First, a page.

–Anahola (near Kapaa)
–Anini (right before Princeville and Hanalei)
–Haena (after Hanalei and close to Kalalau Trail and Ke’e Beach)
–Salt Pond (near Hanapepe)
Word on the isle is Lyndgate Beach Park is peppered with transients, so we avoided it.
Kauai Beach House Hostel–In Kapa’a, we hauled from Lihue Airport to here. If you want to be in a spot that doesn’t shut down at 9 pm, this is the slice of Kauai nightlife. The hostel owners are friendly and resourceful. On your way out, grab a Hamburger Steak or Mac Pancakes at Ono Family Restaurant, a joint full of local vibe and devoid of sugary tourism.
Most of the campsites are located in blink-and-you’ll-miss-it roads miles away from the one-lane “highways.” Places on Kauai also close up shop early. If you’re planning to drink far away from campsite after dark, you might as well bunk down in your car. Some are more “tourist-friendly” than others, and some will be cluttered with local families, such as Anahola and Haena.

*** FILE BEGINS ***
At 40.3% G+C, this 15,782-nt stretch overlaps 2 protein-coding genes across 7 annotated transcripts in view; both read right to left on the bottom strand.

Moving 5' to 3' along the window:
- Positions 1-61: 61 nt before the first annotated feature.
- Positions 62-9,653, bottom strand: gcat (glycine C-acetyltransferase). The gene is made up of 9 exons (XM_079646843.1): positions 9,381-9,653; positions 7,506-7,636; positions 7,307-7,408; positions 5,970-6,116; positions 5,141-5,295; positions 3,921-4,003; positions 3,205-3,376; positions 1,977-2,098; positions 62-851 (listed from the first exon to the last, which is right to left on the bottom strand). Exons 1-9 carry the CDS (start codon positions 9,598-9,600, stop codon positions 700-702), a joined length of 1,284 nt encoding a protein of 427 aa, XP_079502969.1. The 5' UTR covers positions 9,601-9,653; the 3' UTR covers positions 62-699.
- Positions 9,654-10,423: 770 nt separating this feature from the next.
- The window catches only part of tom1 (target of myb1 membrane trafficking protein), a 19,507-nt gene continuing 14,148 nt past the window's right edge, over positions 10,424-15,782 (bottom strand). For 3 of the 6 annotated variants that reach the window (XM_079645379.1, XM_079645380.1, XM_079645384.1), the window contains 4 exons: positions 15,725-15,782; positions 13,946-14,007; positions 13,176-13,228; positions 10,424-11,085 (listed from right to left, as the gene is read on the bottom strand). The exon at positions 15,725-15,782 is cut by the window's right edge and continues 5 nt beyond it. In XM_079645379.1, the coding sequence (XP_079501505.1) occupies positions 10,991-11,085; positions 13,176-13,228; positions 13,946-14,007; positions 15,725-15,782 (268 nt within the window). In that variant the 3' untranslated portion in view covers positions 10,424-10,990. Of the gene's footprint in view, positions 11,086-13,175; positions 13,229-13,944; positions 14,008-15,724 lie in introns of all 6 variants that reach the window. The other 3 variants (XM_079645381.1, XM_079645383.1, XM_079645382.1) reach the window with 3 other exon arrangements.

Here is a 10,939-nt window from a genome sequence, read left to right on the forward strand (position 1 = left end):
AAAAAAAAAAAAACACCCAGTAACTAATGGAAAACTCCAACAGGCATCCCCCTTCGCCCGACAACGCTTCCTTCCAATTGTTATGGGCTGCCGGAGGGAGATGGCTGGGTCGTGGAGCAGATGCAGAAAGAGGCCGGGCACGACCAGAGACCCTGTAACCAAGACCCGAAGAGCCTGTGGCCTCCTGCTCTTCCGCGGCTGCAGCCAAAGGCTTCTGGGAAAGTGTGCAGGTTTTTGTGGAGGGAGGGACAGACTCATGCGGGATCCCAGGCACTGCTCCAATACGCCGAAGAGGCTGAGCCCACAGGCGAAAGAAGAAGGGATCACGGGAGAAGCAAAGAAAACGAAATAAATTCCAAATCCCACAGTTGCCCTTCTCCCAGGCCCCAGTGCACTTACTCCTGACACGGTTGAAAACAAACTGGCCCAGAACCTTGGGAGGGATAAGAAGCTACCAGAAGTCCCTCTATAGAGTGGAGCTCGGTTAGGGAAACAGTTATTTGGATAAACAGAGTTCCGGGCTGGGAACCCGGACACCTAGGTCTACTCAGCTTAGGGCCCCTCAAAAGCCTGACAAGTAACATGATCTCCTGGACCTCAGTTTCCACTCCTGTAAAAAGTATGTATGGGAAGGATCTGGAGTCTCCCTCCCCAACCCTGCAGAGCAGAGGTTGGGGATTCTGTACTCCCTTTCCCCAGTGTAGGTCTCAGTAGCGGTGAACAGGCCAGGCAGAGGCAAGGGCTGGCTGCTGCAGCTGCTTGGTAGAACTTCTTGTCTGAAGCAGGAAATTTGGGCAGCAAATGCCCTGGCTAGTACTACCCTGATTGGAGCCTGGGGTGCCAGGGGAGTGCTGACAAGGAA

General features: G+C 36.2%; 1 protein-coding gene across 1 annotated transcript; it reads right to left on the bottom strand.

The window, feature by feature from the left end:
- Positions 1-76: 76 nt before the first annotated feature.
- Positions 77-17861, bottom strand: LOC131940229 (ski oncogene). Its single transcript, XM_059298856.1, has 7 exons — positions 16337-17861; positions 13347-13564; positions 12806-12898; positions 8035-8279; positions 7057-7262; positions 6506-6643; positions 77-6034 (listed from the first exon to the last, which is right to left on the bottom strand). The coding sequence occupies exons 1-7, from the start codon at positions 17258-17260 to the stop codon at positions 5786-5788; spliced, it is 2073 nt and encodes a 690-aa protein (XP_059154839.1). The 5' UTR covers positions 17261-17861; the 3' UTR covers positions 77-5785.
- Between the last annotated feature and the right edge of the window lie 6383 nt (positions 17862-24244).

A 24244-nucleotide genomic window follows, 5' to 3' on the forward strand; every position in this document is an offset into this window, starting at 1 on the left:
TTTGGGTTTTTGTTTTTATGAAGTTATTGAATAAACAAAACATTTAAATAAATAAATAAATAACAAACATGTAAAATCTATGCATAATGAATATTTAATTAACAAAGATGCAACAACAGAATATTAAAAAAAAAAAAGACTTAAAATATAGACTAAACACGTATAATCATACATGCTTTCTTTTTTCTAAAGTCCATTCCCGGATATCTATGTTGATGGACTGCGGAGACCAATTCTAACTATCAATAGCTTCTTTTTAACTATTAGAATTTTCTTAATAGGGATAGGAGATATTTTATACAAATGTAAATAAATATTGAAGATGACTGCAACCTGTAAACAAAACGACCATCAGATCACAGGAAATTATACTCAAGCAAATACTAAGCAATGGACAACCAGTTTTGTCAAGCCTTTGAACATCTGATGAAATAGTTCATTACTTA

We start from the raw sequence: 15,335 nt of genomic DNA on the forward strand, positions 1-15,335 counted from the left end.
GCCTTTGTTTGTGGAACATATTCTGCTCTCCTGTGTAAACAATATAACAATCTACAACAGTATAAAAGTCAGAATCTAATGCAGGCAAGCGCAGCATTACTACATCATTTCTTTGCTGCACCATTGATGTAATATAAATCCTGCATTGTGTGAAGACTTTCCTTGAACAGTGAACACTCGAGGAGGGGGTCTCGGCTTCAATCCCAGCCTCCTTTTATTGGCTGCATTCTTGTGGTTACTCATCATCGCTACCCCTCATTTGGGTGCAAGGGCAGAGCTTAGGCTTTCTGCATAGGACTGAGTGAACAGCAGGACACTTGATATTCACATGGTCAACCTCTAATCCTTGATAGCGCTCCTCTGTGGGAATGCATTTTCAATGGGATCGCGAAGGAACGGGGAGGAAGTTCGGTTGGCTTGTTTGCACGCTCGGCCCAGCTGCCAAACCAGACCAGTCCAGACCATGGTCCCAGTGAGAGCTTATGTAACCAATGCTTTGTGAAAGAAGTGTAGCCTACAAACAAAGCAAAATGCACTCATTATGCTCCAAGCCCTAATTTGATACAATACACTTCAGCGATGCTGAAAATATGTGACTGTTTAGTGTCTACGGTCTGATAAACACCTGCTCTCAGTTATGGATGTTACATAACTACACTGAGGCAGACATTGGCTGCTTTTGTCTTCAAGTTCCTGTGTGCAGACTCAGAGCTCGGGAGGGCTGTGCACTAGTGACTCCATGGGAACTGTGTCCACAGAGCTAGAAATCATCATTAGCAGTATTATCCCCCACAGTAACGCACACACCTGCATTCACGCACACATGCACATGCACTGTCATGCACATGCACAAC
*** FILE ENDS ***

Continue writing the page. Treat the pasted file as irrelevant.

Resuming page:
Waimea Canyon: For around $20, you can lay your head at the lip of the red vastness that is the Waimea Canyon. Here’s how:
You can claim a patch of grass at Kokee. Their world-renowned Kokee Lodge Restaurant is the best diner because, well, it’s the only one you’ll see. If camping here, bring warm clothes or a stern resolve. This area is made for a more craggy breed of camper:
There’s also YWCA’s Camp Slogget, which looks like the summer camp of your childhood. Spend the night bunkbed style for $15.
Make sure you have everything you need before you make the trip up to the canyon to post for the night. It’s a long, winding journey up in the clouds. No one wants to make it twice because your forgot some batteries.
Best time to go: